However, Wonsan was just one of the many engagements for the USS New Jersey. Throughout the war, she served as a floating artillery base, moving along the Korean coast and providing much-needed fire support to UN troops on the ground.
What is the black dragon of the US Navy?
The US Navy ‘Black Dragon’ is the USS New Jersey. This ship was called ‘Black Dragon’ because it was difficult to see it at night. This was due to its dark blue paint job. The Black Dragon joined the battles of WWII in 1944. Moreover, the Black Dragon participated in almost all of the campaigns in the Pacific West during WWII.
The Vietnam War, spanning from the mid-1950s to the mid-1970s, represented a unique period in modern warfare, with complex geopolitical contexts, guerilla warfare, and an increasing reliance on technology. Amidst this backdrop, the USS New Jersey was reactivated and deployed to take part in the conflict.
The Vietnam War posed a set of challenges distinct from the ship’s previous engagements. The conflict was marked by asymmetrical warfare, dense jungle terrains, and a heavily involved civilian population.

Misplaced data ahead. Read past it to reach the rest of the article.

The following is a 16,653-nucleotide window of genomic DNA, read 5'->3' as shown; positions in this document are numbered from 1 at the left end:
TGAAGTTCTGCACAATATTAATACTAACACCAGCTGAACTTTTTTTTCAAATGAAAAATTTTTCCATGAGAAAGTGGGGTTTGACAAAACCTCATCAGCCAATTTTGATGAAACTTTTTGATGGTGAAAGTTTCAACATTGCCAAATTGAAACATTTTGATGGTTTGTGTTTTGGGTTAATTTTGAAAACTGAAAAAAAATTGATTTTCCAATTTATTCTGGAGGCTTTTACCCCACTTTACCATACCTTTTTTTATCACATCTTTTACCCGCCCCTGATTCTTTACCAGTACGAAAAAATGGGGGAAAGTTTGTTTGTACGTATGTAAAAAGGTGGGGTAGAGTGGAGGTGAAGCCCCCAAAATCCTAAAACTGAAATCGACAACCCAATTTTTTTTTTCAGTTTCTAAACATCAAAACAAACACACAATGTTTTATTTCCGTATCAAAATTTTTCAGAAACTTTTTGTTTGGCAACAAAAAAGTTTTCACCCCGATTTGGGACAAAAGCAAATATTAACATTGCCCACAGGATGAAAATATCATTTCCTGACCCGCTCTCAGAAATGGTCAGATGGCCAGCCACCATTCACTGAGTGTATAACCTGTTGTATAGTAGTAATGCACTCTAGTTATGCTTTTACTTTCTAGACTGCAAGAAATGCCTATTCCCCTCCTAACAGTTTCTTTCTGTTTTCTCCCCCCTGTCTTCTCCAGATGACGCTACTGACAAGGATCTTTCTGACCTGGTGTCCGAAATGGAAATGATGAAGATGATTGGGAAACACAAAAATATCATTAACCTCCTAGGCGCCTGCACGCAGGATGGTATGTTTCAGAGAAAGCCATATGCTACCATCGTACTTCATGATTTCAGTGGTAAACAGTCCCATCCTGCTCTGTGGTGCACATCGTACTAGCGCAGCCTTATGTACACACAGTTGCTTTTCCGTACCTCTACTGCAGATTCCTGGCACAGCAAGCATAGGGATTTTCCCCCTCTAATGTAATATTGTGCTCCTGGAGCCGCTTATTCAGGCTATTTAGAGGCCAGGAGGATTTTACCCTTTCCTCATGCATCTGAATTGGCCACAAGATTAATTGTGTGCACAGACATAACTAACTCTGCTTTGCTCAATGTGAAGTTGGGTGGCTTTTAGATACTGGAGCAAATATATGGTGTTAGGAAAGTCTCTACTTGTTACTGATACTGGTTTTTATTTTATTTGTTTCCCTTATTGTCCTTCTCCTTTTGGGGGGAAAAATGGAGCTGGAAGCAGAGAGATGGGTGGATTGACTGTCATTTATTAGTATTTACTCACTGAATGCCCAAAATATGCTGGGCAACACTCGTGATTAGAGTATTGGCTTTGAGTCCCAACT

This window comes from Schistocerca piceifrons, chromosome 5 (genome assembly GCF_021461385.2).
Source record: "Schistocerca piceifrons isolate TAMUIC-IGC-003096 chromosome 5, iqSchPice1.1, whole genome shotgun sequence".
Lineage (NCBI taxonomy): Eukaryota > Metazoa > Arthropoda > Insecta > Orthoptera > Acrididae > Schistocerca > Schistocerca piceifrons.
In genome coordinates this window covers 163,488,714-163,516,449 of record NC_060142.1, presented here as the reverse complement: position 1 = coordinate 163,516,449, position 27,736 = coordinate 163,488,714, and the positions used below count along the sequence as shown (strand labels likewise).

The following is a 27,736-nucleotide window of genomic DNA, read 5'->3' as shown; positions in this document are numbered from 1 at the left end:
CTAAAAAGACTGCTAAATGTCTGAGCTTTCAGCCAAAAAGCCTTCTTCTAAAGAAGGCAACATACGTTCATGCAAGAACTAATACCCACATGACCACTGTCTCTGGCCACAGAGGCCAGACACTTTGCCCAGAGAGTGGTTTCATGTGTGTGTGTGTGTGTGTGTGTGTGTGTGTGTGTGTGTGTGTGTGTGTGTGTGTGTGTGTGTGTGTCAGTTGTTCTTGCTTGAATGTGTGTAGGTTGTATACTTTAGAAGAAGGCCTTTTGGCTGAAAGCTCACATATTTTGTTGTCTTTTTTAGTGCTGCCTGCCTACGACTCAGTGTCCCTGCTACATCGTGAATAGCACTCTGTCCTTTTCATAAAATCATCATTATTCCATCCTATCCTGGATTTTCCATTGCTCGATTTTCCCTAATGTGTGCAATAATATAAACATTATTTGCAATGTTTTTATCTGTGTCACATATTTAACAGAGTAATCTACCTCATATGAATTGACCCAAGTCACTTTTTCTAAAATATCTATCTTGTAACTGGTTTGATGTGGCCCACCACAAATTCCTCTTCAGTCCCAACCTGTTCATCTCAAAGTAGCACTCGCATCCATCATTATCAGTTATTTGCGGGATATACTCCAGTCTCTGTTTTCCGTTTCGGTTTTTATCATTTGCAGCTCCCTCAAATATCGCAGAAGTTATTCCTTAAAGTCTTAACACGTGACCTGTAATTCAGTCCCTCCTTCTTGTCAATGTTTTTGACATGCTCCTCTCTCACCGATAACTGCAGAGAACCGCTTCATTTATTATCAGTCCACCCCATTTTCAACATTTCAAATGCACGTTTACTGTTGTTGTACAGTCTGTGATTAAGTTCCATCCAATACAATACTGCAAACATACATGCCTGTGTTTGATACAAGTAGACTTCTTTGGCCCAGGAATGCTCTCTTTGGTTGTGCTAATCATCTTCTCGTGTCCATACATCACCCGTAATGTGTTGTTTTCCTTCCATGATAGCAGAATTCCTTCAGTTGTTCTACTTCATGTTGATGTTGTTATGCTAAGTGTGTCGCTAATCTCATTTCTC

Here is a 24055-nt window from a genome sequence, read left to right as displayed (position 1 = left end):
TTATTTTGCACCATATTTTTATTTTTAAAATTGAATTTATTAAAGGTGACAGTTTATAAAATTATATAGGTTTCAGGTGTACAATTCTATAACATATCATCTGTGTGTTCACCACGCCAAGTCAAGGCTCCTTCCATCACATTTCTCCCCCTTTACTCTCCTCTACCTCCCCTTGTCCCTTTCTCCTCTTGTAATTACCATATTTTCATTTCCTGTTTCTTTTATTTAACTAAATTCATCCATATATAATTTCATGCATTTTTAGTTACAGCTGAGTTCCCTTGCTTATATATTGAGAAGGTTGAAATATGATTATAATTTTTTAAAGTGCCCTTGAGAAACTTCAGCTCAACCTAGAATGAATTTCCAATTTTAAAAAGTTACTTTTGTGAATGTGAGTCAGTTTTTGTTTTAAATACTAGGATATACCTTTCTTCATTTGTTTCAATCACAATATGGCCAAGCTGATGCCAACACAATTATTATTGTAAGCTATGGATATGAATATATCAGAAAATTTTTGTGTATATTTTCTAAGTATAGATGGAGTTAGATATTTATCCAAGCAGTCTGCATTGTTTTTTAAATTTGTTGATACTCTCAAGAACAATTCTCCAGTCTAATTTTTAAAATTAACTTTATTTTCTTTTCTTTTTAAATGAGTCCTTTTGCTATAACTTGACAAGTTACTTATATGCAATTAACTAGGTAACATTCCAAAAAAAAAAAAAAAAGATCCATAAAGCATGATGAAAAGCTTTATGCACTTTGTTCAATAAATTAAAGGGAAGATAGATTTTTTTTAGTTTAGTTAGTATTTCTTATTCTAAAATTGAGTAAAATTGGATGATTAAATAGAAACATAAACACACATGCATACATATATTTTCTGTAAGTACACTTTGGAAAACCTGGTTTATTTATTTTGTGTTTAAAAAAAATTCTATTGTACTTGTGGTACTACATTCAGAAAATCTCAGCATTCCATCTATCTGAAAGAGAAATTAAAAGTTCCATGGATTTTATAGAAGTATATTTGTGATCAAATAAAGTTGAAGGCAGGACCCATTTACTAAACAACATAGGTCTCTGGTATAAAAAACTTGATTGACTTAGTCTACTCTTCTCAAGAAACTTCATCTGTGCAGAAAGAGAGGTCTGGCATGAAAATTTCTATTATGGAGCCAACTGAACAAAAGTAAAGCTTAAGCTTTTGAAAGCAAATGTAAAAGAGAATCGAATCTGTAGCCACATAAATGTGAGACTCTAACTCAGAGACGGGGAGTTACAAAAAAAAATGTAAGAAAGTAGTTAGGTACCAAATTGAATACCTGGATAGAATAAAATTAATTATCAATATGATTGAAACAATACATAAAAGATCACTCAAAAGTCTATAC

Reacting to the changing nature of the battlefield, the USS New Jersey underwent modifications in the 1960s. Beyond her already formidable arsenal, she was equipped to carry modernized weaponry, including Tomahawk missiles and sophisticated anti-aircraft missiles.
In Vietnam, the USS New Jersey Viet Cong and North Vietnamese positions to support the U.S. forces.
However, the USS New Jersey’s story did not conclude with Vietnam. The evolving geopolitical scenario of the 1980s saw her reactivation once more, this time amidst the tensions of the Lebanese Civil War.
Deployed off the coast of Lebanon in the early 1980s, the battleship, now a seasoned veteran of multiple wars, was tasked with providing naval gunfire support.
The decision to decommission the USS New Jersey was reflective of the larger shifts in defense priorities and naval strategy. By the time of her last deactivation in 1991, technological advancements had ushered in a new age of warfare. Stealth technology, missile systems, and nuclear deterrence had transformed naval strategies, reducing the central role once held by battleships like the New Jersey.
While she had been adapted and upgraded several times to maintain her relevance on the battlefield, it was clear that the era of battleships as the primary naval asset was drawing to a close.
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However, the decommissioning of the USS New Jersey was not an end, but a transformation. Recognizing her historical significance and the deep emotional connection she held for countless veterans and their families, the decision was made to preserve her as a museum ship.
Moored at the Camden Waterfront in New Jersey, she now stands as a tangible link to the past, offering visitors a chance to walk her decks, explore her cabins, and get a firsthand look at the machinery that powered this titan.